Stewart’s 1970 album ‘Zero Flies’, became the first of his albums to crack the mainstream charts, peaking at #40 in Britain. The album continued Stewart’s folk style, with occasional rock flirtations, but he broadened the subject matter of the songs, to include tracks addressing historical themes and events, such as the track ‘Manuscript’. The song takes some of the same personal issues but places them against historical events, to set up intriguing contrasts and parallels. In a way Stewart places himself, or a first person character, into an historical setting, setting up an interesting dynamic - ‘Manuscript’ served as a stylistic template of sorts for Stewart’s later work. The ‘Orange’ album (1972) revealed the first indications that Stewart was about to make the leap into a more folk-rock area, but the album didn’t contain anything too different to the last - Yes keyboard genius Rick Wakeman did play on a number of tracks, including ‘The News From Spain’, giving hints of a prog rock sound. Al Stewart would later distance himself from the first four albums of his career, preferring to focus on the shift in style and subject matter offered up by his subsequent work.

Stewart signed to the Janus label (for U.S. distribution), and in 1973 released a breakthrough album with ‘Past, Present & Future’, both musically and thematically. Stewart traded in the first person songs of love and loss, to fully embrace the historical saga. Thankfully Stewart didn’t go overboard on the prog-rock musical accompaniment to these epic tales - not that prog-rock is necessarily a bad thing, but Stewart’s voice and delicate treatment may have been lost in translation. To give some insight into the weighty material Stewart dealt with in his lyrics, ‘Road To Moscow’ is set within the context of Hitler’s invasion of Russia. It tells the tragic story of a young Russian soldier captured by the Nazis. After Berlin falls to the Allies, rather than being repatriated, because of Stalin’s reputed paranoia about former prisoners-of-war, the young soldier is banished to a transit camp in his own country. The closing track on the album ‘Nostradamus’, focuses on the book ‘The Centuries’, with Stewart cleverly weaving himself into the tales of prophecy. But they weren’t all historical epics, and in the song ‘Soho (Needless To Say)’ he recalled his early days living and working in London in the mid 60s. Stewart suddenly found that his music was being played on FM radio in the U.S., and soon the singer/songwriter located Stateside to concentrate on taking his career to the next level.

1975’s ‘Modern Times’ (US#30) was Stewart’s final album with CBS. Stewart brought in a new backing band, at that time called Home, comprising Gerry Conway, Simon Nicol, Pat Donaldson & Simon Roussel. Producer Alan Parsons also came on board, and immediately lifted Stewart’s work to a new level of richness, with lush and layered production, edgier in places, augmenting but not overpowering things. Stewart continued to construct sweeping historical tales, in exotic locales, yet maintained a personable, accessible feel. More importantly, the melodies were better than ever. No doubt Stewart had evolved from bare bones folk, to a more elaborate folk-rock style, and all signs were positive.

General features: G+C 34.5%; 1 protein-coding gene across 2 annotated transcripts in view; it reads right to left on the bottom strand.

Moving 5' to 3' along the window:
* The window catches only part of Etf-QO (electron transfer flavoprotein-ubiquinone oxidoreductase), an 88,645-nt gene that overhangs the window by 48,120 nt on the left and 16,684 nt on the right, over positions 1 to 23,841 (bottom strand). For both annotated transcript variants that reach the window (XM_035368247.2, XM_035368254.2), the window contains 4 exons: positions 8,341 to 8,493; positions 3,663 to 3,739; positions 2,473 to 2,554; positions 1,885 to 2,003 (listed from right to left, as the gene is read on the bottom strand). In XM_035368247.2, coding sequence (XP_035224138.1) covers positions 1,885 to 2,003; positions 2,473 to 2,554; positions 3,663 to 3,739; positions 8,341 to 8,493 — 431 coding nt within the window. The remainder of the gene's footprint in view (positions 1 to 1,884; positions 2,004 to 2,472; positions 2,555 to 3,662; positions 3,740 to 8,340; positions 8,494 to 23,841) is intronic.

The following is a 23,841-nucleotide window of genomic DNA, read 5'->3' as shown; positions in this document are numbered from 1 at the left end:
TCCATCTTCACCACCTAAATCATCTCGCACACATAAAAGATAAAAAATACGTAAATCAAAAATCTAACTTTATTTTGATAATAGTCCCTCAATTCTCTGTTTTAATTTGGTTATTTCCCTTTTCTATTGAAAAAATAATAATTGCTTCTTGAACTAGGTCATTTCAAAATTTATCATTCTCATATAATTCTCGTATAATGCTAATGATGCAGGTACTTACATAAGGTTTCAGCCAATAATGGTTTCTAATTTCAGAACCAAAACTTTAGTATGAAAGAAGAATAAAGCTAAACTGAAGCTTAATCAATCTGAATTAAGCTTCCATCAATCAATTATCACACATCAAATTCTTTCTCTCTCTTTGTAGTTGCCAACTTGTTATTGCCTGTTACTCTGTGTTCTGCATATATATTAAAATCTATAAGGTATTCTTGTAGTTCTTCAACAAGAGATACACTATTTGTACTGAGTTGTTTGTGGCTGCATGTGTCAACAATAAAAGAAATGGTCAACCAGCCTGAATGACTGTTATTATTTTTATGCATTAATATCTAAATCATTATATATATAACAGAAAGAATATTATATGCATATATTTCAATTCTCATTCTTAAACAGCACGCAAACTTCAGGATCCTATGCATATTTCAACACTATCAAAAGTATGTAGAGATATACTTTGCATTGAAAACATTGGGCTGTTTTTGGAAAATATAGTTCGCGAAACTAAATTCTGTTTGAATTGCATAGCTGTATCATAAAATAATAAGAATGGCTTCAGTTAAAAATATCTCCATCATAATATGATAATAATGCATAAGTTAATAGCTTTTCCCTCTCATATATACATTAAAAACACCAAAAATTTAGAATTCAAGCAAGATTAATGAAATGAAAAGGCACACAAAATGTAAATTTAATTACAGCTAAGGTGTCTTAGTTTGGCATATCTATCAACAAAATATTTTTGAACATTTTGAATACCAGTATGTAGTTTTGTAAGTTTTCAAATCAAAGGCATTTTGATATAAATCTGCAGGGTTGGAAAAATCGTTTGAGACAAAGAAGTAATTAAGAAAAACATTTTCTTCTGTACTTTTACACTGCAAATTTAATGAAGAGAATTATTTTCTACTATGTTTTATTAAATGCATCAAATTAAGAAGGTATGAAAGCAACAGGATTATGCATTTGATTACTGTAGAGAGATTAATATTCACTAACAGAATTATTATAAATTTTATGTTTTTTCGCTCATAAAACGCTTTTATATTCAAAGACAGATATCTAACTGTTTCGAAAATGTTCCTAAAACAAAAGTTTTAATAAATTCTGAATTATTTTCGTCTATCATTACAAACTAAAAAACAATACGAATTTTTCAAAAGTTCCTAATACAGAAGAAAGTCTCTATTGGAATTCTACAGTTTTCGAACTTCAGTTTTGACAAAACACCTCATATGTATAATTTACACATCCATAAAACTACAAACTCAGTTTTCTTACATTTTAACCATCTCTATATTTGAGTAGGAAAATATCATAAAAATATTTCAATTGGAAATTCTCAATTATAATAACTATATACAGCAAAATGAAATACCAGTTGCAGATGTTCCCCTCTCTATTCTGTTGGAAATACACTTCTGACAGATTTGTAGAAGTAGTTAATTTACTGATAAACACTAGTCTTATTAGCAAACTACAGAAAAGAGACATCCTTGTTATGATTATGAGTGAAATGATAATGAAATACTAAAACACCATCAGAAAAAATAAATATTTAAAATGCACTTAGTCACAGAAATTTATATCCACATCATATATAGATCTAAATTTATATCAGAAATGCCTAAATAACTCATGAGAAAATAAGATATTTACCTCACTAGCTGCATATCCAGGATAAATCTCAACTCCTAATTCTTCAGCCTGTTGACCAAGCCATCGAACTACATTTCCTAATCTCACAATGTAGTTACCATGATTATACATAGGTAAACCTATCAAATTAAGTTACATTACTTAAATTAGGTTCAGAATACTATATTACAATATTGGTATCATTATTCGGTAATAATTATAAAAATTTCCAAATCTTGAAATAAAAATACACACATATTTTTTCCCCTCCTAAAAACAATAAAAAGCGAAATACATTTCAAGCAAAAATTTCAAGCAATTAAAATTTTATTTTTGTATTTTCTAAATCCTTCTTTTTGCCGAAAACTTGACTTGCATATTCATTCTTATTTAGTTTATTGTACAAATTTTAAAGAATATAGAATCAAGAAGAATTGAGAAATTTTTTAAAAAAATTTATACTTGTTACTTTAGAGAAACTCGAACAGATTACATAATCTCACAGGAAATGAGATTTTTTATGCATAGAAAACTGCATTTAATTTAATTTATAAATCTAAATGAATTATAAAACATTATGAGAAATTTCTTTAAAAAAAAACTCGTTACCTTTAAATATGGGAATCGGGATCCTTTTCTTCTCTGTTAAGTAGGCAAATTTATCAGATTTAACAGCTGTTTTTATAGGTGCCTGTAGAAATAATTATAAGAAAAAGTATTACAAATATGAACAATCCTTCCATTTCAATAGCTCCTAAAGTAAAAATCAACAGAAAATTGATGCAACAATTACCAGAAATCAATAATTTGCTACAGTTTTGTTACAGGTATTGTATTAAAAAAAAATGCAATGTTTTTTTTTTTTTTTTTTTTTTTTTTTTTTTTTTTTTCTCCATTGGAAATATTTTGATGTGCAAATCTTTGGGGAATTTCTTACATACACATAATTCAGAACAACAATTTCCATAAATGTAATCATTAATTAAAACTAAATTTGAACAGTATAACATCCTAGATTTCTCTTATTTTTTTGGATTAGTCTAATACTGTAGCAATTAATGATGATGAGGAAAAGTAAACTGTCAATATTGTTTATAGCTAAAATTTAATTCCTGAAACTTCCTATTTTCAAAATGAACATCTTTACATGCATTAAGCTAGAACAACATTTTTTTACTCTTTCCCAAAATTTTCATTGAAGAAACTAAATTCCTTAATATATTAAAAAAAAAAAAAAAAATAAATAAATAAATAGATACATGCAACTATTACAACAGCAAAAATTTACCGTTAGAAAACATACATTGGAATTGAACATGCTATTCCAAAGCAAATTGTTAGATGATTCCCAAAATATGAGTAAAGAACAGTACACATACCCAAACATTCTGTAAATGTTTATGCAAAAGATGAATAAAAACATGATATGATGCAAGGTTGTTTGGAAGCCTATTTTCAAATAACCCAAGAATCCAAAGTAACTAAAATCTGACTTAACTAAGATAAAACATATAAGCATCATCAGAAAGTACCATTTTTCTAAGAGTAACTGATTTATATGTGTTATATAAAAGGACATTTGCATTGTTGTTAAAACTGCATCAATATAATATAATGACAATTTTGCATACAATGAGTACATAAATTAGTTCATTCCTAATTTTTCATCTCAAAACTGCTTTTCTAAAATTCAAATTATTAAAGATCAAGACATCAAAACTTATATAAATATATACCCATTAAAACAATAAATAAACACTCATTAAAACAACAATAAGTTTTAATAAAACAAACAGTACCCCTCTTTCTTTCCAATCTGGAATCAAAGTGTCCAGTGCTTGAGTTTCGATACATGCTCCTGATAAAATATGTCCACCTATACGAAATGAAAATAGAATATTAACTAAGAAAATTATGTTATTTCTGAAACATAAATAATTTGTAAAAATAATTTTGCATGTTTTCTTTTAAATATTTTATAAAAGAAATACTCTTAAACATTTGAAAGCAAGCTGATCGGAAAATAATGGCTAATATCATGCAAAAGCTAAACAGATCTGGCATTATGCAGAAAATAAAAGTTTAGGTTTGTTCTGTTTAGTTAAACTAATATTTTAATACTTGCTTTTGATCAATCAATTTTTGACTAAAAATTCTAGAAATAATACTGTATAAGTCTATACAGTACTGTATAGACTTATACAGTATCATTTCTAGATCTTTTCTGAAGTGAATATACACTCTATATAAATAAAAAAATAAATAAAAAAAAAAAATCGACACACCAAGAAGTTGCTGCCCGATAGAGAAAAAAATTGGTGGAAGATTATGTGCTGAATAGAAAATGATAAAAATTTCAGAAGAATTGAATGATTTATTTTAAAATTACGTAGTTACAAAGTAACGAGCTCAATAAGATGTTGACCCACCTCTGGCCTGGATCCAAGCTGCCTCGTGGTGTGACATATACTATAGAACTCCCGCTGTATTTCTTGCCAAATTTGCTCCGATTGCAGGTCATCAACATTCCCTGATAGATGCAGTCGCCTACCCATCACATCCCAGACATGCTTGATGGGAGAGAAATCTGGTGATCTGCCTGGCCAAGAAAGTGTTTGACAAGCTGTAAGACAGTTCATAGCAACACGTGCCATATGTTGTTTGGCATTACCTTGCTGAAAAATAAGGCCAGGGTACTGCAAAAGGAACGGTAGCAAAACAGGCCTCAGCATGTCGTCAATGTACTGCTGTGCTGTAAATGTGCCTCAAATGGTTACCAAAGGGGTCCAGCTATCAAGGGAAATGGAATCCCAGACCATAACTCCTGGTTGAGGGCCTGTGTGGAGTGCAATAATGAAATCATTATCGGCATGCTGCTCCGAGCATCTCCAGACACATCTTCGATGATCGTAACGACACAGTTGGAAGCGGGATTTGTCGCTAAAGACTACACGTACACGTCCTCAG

Saturday, December 20, 2008

Cattletruck Resurrect A Classic

If a band were going to resurrect a former hit, in an effort to inject a new lease of life into their own career, what better choice of song to make than ‘Resurrection Shuffle’ - well in theory anyway. Australian pop-rock band Cattletruck, had been working away on the fringes of big time success, and always seemed just one major hit away from breaking, not just nationally, but internationally.

The origins of Melbourne band Cattletruck lay in a one time St. Kilda bar band going by the name Caught In A Cattletruck. Paul Janovskis (vocals/guitar), Tony Dennis (bass), Charles Todd (saxophone), and James Martin (drums), started out playing a basic acoustic brand country-blues, born of their mutual affection for the roots music of Johnny Cash, Screamin’ Jay Hawkins, and pre-Army Elvis Presley. Having shortened their moniker to the more manageable Cattletruck, in early 1985 Janovskis and Dennis decided to do a Dylan and electrify their sound. Keyboardist Phil Viggiano and trumpet player Peter Knight were brought on board to both expand the line-up, and give them a bigger sound, whilst original sax player Todd was replaced by Nick Cross. Cattletruck recorded the single ‘Never Is’ and had it produced independently (a big call in those days). They gave away copies of ‘Never Is’ to fans who attended one of Cattletruck’s headliner gigs at the Prince of Wales Hotel, Melbourne, in December 1985.

Cattletruck’s lively, pulsating brand of rock and blues, soon had them filling support gigs for A-list Australian acts like Hoodoo Gurus, The Saints, Australian Crawl, Models and a number of high profile international acts, such as Los Lobos, The Violent Femmes and Lloyd Cole & The Commotions (see Oct post). With so much big venue exposure, and a growing repertoire of original numbers, Cattletruck were a natural to be signed to the respected Regular label.